Will Girling MSc – Head nutritionist ONE Pro Cycling – TREK DROPS
Instagram - @willgirling



A big fan of Veloforte. Having found cycling rather late in life I’ve started to push myself a bit with longer rides and events. The traditional sports nutrition energy sources weren’t really doing it for me. Veloforte appeared and hit the spot. Real food in easy to use format.

For me the biggest boost is that little treat every 20 minutes or so. When you’re feeling a bit low it picks you up and all of a sudden your pot feels half full rather than half empty. Cycling is a very mental sport so you need nutrition that puts you in a good mental place as well as providing the required fuel.

Marianne Rhys

I’ve always made my own, high-carb energy bars for cycling, but having tasted the range of Veloforte bars, I take a couple on every ride nowadays. They taste delicious – my favourite being the pistachio bar – and I can vouch for the definite energy boost they give, particularly on “challenging” rides. I’ve never been into seriously analysing carbs per hour figures etc. – I just make sure to eat a Veloforte bar when the other riders are indulging in cakes on the coffee stops! Thoroughly recommended.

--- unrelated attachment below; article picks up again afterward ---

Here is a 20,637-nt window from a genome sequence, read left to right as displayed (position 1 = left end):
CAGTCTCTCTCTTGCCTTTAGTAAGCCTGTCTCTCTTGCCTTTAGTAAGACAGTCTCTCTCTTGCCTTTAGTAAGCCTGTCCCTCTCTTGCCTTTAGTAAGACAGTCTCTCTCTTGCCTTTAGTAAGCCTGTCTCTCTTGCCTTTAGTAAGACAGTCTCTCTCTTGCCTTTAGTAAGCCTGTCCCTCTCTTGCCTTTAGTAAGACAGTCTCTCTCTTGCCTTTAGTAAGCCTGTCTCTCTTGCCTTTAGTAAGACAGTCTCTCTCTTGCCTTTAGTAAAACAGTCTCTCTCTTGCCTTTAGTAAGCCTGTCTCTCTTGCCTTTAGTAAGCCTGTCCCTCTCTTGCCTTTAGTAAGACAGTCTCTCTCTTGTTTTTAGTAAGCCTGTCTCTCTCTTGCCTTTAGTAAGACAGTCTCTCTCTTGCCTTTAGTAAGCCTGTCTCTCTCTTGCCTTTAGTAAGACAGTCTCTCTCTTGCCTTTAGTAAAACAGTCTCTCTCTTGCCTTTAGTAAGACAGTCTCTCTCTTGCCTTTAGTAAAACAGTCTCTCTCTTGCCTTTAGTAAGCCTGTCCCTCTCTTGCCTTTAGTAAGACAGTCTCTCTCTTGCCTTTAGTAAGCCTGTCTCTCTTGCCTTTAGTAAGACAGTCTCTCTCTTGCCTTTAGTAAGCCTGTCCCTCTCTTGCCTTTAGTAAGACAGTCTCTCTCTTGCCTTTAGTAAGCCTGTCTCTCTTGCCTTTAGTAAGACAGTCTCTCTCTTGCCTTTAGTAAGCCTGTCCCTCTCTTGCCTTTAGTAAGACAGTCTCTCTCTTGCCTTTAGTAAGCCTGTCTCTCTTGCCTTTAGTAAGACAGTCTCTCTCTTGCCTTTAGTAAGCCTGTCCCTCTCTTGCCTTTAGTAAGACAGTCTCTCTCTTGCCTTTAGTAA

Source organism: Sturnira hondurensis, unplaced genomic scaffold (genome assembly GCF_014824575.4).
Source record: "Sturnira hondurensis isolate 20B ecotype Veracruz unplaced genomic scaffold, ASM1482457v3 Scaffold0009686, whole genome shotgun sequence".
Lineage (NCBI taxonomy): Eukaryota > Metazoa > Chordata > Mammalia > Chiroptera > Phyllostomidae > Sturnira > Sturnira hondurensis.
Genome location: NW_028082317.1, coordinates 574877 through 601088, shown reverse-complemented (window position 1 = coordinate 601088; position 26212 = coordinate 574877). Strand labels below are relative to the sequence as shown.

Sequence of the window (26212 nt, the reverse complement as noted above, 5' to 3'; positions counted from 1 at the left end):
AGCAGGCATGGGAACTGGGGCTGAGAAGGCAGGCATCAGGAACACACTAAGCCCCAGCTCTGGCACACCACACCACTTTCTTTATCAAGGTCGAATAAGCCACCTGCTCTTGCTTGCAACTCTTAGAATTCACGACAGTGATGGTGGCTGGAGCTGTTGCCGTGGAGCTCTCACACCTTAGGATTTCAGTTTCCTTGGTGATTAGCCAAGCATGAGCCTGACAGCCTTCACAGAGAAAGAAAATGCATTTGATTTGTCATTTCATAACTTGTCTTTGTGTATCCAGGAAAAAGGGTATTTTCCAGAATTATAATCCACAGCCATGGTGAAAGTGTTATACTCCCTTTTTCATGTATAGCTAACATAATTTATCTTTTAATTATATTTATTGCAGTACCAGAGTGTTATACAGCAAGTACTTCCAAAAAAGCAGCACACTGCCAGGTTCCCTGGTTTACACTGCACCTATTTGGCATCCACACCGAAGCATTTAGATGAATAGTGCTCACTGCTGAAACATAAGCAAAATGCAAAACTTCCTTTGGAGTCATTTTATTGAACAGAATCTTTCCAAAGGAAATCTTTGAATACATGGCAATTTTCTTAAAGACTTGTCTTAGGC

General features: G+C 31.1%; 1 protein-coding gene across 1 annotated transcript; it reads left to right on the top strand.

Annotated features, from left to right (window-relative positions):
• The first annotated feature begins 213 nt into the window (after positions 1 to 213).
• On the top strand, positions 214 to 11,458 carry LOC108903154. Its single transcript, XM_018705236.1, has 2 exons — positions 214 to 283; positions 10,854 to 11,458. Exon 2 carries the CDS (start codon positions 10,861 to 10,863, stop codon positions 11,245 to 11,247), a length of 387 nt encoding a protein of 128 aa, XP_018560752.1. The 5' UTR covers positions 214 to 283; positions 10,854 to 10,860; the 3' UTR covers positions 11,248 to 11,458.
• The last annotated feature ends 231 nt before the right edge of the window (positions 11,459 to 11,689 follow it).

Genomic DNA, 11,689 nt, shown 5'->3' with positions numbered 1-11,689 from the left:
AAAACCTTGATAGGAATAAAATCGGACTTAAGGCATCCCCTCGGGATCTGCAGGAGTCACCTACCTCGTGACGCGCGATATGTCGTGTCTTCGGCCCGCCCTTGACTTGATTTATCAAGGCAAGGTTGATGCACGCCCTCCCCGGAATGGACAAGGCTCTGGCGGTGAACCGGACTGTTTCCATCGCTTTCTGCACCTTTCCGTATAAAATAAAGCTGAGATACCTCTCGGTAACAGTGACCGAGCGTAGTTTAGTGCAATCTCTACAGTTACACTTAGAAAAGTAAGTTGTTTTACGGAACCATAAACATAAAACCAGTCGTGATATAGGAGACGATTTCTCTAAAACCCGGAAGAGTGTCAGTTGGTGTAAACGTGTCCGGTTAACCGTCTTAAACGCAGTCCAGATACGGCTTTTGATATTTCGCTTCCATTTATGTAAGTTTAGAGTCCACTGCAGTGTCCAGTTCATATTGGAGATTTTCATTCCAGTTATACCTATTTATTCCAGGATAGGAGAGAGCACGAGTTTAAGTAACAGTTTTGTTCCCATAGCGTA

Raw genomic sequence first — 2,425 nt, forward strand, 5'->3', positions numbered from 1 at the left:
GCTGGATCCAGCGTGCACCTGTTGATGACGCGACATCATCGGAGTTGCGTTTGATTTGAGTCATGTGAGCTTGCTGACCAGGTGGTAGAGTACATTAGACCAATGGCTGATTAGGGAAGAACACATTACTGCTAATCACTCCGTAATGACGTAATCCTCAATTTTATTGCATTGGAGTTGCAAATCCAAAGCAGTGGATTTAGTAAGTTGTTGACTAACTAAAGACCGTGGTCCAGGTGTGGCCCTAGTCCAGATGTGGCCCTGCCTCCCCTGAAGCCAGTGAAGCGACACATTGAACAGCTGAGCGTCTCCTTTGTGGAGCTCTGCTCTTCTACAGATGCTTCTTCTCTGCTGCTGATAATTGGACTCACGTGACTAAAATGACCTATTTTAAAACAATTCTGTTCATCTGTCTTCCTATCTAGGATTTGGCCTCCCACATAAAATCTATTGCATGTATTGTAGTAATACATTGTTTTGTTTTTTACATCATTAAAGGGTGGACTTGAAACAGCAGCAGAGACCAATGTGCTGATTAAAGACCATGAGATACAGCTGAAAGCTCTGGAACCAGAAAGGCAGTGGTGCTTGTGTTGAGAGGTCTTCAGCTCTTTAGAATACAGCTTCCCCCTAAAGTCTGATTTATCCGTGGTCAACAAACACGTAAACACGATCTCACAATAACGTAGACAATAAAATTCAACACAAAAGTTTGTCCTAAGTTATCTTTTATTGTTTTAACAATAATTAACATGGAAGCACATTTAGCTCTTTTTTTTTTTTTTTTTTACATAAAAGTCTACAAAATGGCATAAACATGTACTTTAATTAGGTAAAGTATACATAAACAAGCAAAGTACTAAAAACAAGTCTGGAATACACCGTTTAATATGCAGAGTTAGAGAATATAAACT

Hi Sarah, thank you for your feedback, delighted you’re enjoying your Veloforte.

You’re quite right about the total carbs and that two bars per/hour would work very well if you’re training hard or competing. We have many customers adopting that very same approach, and recommend keeping all your intake 100% natural, and consistent.

Sorry for any confusion, we’ve amended the text to make it clearer. Thanks again!


Hi Joerg, our bars are 70g in total weight, offering 45g of carbs per bar… so the equivalent of two bars per hour would give you the maximum 90g/hr carb quota. Hope that helps.

Sarah King

I’m afraid I’m a little confused by this article as well. With a total carbs of 45 gms per bar, surely this would mean, if not using any other carb source, you’d need two bars an hour to reach the 90 gms recommended amount? I’ve been using them along side a carb sports drink so I’m hitting my 90 gms per hour and have found this works very well. Can’t wait for the new recipes!! 👍

Leave a comment